By Mack Chico
The action thriller Safe House provides reasonable entertainment for someone looking for something to divert their attention for two hours and a little more. By no means is this movie bad, it just isn’t very memorable. It goes into the category of recycled action movies like Bourne Identity ripoffs that have come and gone. Denzel Washington and Ryan Reynolds deliver what is expected of them but nothing more. The action sequences are perhaps the best part of the film and worth the rental. Overall, Safe House does the trick
The storyline uses the tired scenario of a corrupt CIA mole doing everything within his/her power to avoid discovery. That includes killing the man who has obtained a file containing proof of the misdeeds of every American and British agent on the take. This man, Tobin Frost (Denzel Washington), is a former elite agent who went rogue a decade ago and has been in hiding since then. He has been branded as a traitor by his former employees, but his name is legendary. When he unexpectedly walks into the U.S. Consulate in South Africa, no one is sure of his motives. He is transferred to a safe house for interrogation. A hit squad pursuing him locates the safe house and slaughters everyone there except Tobin and untried agent Matt Weston (Ryan Reynolds), who survive the massacre and go on the run. The CIA gives Weston orders about where to go but, since there’s a mole in Langley, the bad guys are always one step ahead.
At nearly two hours, the movie is at least 30 minutes too long.
Safe House tries to be a little different by not transforming into a buddy film. No warmth is evident between Frost and Weston, who remain adversaries almost to the end. Some sort of relationship, however, might have been preferable. By not feeding off one another, the characters remain inert; there’s no urgency or spark in their interaction – they are merely sharing the screen when required by the story. Frost is as much of an enigma at the end as at the beginning, although his aura of invincibility has been punctured. Weston, on the other hand, transforms with little motivation into a crusader.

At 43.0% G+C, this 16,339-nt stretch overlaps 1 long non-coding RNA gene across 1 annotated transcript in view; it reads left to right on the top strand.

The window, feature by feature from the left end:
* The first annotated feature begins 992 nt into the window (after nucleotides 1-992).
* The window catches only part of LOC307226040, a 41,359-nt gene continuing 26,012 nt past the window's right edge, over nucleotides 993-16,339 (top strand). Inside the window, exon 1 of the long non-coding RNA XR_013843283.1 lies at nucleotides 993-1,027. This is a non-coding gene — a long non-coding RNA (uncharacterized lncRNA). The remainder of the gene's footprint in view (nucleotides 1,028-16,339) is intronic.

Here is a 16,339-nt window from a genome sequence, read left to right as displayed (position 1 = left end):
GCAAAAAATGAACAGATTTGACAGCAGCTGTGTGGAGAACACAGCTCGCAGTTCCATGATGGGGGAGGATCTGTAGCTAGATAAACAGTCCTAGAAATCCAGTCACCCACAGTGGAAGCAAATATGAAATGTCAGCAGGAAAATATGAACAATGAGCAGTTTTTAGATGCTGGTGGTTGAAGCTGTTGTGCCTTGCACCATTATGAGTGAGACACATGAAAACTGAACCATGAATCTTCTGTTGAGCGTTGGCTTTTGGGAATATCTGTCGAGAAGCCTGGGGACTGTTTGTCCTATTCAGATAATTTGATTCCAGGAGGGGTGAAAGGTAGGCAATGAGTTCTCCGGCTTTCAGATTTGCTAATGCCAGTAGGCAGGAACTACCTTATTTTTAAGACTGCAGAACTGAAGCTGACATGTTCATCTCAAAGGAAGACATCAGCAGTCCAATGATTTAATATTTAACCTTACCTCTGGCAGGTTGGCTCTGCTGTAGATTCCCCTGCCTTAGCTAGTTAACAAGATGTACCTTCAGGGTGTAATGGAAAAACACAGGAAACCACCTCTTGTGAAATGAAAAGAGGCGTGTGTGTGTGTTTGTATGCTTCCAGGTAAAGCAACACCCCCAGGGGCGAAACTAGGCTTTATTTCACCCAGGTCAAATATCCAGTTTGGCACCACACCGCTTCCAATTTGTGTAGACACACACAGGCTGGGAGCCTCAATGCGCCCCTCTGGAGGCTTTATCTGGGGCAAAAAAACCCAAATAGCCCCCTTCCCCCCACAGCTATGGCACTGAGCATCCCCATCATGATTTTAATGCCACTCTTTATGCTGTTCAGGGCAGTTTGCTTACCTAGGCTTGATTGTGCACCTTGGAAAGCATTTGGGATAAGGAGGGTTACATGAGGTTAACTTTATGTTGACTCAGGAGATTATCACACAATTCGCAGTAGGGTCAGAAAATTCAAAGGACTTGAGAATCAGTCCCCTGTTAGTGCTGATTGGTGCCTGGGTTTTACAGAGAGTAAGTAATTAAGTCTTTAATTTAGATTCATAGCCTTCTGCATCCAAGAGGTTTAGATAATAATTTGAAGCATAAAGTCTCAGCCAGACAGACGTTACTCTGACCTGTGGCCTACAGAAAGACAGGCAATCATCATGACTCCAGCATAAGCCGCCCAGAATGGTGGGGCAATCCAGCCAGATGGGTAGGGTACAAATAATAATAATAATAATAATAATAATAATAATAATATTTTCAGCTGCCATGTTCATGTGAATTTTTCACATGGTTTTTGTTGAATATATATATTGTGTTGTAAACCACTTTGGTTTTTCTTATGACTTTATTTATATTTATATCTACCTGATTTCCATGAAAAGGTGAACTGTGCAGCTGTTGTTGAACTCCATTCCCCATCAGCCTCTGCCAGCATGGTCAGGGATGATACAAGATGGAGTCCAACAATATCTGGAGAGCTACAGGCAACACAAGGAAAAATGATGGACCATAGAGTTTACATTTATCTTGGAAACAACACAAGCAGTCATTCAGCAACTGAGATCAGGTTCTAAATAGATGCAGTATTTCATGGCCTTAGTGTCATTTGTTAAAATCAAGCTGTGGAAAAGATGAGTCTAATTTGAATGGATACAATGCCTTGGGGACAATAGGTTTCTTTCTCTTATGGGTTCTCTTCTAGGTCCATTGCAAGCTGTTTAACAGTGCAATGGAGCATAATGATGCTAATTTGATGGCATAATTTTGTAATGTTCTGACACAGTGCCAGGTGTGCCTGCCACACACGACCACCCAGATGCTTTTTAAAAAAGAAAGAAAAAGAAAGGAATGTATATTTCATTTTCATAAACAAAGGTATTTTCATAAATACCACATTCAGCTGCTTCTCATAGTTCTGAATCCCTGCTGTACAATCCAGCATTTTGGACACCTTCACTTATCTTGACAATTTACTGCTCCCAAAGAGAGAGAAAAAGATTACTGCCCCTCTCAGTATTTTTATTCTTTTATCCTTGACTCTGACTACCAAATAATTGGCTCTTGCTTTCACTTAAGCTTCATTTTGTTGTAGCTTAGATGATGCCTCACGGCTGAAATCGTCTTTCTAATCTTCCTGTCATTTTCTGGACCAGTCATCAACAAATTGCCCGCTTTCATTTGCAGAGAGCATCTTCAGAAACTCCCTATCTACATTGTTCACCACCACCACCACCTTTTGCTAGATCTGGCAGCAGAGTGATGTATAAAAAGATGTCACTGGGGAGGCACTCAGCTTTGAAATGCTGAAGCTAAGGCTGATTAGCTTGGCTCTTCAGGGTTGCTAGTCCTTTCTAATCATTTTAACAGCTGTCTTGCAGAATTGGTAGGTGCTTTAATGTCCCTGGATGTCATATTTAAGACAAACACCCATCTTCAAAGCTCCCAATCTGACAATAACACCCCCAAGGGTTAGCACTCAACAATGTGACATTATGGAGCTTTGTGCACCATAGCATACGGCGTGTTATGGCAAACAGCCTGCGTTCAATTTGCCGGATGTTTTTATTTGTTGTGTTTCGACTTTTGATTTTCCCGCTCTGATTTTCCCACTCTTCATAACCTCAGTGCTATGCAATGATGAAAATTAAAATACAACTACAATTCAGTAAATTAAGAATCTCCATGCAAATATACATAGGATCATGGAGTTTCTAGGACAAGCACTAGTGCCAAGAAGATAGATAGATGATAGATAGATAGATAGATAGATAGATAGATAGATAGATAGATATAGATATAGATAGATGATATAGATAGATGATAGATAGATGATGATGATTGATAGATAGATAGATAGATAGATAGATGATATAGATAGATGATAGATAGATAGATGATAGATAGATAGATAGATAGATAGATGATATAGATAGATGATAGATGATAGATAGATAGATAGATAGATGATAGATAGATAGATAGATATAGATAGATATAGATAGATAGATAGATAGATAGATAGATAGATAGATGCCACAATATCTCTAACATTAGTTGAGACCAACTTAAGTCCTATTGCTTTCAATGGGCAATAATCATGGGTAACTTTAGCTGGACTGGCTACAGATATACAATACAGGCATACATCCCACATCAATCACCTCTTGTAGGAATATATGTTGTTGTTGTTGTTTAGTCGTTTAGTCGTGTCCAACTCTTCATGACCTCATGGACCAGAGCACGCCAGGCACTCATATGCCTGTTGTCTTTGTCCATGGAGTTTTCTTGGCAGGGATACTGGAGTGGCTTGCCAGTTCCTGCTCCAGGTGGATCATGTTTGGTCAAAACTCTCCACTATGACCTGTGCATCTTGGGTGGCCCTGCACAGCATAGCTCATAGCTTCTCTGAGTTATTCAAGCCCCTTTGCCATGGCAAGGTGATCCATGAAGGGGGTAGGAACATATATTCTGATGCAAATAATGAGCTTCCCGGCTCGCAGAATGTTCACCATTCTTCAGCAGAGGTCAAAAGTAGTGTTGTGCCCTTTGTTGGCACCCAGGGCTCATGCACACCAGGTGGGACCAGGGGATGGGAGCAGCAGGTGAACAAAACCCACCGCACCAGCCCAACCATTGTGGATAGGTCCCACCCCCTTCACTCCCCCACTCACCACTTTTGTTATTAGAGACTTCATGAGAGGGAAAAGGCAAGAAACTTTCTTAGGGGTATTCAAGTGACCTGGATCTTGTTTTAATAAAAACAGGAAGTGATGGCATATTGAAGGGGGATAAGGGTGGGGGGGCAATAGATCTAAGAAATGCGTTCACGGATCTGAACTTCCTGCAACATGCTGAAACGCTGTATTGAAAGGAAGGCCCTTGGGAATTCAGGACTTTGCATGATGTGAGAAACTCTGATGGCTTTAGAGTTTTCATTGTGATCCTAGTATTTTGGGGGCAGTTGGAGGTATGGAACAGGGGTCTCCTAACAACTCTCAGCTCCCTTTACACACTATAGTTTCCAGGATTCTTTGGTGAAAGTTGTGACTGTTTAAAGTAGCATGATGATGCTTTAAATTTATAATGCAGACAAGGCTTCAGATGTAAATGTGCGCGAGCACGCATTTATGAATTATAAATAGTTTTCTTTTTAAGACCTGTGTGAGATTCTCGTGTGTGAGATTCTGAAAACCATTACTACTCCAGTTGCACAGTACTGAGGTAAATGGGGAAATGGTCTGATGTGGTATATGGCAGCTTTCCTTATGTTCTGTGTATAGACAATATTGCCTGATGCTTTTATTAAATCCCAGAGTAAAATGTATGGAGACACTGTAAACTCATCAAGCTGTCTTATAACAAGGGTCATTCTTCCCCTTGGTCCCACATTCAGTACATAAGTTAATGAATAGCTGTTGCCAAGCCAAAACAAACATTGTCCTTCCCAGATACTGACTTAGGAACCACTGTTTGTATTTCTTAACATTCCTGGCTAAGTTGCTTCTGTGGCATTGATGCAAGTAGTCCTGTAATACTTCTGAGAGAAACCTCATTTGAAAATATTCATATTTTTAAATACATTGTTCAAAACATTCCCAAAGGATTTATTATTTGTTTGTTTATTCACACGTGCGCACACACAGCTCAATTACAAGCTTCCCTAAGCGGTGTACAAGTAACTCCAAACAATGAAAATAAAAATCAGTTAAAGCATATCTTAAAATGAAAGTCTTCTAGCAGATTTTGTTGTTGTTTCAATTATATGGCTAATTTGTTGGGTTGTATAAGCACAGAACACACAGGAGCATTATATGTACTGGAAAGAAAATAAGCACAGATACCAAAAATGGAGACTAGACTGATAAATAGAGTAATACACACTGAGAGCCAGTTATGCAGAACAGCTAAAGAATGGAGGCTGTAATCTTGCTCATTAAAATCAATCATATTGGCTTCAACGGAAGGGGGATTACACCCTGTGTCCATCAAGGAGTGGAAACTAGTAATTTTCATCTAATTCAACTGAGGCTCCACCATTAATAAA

Washington could do this role in his sleep, which is close to what he accomplishes. For an actor with such range and ability, it’s a disappointment to see him bring so little to a part that cries out for a bravura performance. Despite his strong work in Buried, Reynolds has yet to show the ability to carry an action film (The Green Lantern, in fact, offers evidence to the contrary) and Safe House argues that he’s too lightweight for darker material. The secondary cast, which includes accomplished character actors Brendan Gleeson, Vera Farmiga, and Sam Shepard, represents a wasted pool of talent. For the most part, they sit around in a situation room in Langley and provide background information on Frost and Weston.
The decision to release Safe House in the middle of February can be seen as a tacit admission by Universal Pictures that expectations are limited. Films like this, if they wow a distributor, will be favorably placed for a summer or holiday slot. Safe House probably looked better on paper than it does on film, which is regrettably true of many movies dotting the multiplex landscape at this time of year. One can only hope that 2012’s “legitimate” Bourne sequel offers more than this lackluster Bourne imitation.
Swedish director from Chilean parents, Daniel Espinosa, has a style that is reminiscent of that of Tony Scott with a lot of shaky hand-held shots.